Selected Article
Title How to Moonlight As a 'Mystery Shopper'
Date Published 08/23/2004
Author Kelly Spors
Publication Wall Street Journal

Looking for a flexible part-time job with decent pay? You could become a "mystery shopper" -- a free-lancer who makes undercover visits to retailers and restaurants to evaluate customer service.

Restaurants, department stores, movie theaters, gas stations and hotels all want mystery shoppers to provide feedback on areas of their businesses that need improvement. Did the sales clerk smile? Were you greeted at the door? Was the floor clean?

Demand has become so great for mystery shoppers that more than 100 U.S. mystery-shop firms now recruit shoppers to fill local assignments for clients. These firms select shoppers, assign jobs and pay their workers. Mystery shoppers work as "independent contractors," and can accept or reject assignments on a case-by-case basis. So if you're extra-busy one week or month, you can turn down offers for assignments.

Mystery-shop firms look for motivated people who pay attention to details and can write descriptively, says Ron Welty, chief executive of IntelliShop, a Perrysburg, Ohio-based consultant for companies such as Domino's and Hickory Farms. The firm, which rates its mystery shoppers on such attributes as writing skills and reliability, keeps a database of about 100,000 potential shoppers.

While it doesn't use everyone -- only about 25% of its shoppers were used last year -- it continually seeks new shoppers since it can be tough filling assignments in some areas.

"We rotate our shoppers every visit" to a store, Mr. Welty says. "After a while, employees start to play the game of 'Let's figure out who the mystery shopper is."

A good place for prospective shoppers to start is at the Web site of the Mystery Shopping Providers Association, a trade group with 150 mystery shop firms worldwide:

The association doesn't permit its members to charge a fee to applicants. "You shouldn't have to pay to become a mystery shopper," says John Swinburn, MSPA's executive director. He says to be leery of companies that do.

Once you get approved as a mystery shopper, available assignments in your area may start rolling in right away or could take a while.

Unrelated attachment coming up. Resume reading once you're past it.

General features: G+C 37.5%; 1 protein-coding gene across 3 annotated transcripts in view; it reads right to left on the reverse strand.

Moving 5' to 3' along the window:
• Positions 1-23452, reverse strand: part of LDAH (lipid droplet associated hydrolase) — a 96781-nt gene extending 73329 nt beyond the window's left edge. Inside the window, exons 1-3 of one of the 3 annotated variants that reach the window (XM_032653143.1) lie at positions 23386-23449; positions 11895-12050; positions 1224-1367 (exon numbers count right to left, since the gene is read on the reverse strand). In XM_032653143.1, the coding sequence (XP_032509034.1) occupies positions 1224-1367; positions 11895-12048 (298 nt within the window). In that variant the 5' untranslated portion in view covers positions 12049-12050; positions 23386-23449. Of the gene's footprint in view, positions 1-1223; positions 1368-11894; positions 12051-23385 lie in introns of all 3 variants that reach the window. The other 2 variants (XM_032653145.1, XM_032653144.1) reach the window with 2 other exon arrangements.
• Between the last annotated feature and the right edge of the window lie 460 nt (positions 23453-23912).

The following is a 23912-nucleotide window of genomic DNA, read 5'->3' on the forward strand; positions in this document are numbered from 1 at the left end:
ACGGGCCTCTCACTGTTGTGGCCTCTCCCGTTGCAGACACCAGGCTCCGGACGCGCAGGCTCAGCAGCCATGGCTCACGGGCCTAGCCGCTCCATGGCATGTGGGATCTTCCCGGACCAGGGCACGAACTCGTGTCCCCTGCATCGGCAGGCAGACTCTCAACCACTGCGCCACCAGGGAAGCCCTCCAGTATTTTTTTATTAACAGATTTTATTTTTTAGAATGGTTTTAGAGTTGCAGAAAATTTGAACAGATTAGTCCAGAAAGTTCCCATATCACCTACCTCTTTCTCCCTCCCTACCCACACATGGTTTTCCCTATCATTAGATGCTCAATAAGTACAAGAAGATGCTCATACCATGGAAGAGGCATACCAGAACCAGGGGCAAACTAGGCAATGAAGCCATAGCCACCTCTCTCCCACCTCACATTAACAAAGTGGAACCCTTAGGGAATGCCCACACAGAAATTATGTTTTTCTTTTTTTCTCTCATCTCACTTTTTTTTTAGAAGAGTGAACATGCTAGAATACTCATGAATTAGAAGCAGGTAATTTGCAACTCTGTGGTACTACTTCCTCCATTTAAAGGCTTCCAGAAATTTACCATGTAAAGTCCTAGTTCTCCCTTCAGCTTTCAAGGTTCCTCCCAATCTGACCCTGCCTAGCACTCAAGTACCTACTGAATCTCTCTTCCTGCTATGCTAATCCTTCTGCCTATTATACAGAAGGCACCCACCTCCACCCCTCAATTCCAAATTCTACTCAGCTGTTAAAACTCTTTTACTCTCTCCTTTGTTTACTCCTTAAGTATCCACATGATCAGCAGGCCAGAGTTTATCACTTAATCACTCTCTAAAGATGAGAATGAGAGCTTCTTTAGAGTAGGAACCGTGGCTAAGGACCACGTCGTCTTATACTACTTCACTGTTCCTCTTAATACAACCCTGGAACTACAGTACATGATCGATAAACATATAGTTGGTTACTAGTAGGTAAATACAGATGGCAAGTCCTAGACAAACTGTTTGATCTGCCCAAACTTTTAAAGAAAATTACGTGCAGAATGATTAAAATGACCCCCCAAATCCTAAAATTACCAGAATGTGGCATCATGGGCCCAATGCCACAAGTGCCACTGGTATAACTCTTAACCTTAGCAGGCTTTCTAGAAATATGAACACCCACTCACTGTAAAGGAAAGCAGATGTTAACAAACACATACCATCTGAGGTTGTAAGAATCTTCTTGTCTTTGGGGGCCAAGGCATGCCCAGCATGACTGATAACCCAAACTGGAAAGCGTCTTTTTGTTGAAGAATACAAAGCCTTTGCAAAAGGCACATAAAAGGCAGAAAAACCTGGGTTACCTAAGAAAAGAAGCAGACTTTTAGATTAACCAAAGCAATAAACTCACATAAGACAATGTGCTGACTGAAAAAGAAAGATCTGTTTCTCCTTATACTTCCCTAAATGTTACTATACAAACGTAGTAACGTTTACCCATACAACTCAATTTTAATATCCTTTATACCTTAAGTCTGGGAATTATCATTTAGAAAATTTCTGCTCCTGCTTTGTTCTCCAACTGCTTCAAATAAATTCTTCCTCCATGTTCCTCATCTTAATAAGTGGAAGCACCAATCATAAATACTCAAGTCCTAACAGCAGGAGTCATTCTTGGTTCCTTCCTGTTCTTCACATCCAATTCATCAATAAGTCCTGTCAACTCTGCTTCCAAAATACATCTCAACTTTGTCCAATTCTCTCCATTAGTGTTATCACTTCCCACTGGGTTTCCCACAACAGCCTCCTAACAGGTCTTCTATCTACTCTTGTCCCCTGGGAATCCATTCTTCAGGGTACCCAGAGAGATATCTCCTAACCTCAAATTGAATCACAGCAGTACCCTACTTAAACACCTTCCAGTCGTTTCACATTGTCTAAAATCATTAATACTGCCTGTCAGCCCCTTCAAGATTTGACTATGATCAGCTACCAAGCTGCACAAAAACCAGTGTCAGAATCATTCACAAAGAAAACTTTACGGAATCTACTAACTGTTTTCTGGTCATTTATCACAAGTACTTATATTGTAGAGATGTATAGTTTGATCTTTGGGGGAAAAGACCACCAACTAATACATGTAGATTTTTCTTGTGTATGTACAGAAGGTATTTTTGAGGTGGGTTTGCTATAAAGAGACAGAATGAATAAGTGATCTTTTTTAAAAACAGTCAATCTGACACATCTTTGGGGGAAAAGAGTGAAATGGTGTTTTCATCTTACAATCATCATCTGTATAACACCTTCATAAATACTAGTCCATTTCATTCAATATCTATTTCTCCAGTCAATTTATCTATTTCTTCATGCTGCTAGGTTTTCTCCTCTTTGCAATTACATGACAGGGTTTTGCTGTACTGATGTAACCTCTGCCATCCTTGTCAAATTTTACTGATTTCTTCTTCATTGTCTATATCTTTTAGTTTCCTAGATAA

How many assignments you can you expect varies depending on factors such as how much work is available in your area, and how many other mystery shoppers live in your region. So it's best to sign up with at least a handful of firms if you'd like to work frequently.

The assignments, often sent by e-mail, typically give background on what the shopper will be doing, when the job must get done, and roughly how much the job pays. Wages can vary. A restaurant may only reimburse the cost of a meal, while a department store might pay around $10 to $50 per assignment.

Part-time mystery shoppers who do at least 20 assignments a month could make $500 to $1,000 in a month. Shoppers usually pay for travel to and from assignments.

Going Undercover

What to know about mystery shopping:

Wages vary -- most assignments average from $10 to $30, but can go higher. Compensation for some restaurant assignments may only be a free meal.

If you take at least 20 assignments a month, you might be able to make $500 to $1,000 in extra monthly income.

The Mystery Shopping Providers Association, offers information and links to more than 100 mystery-shop firms. Web site:

Shoppers usually pay for travel to and from assignments.

After the job is assigned, the shopper gets more details about the particular job. Mystery shops can take anywhere from a few minutes to more than an hour. But usually the shopper has to fill out an online questionnaire afterward.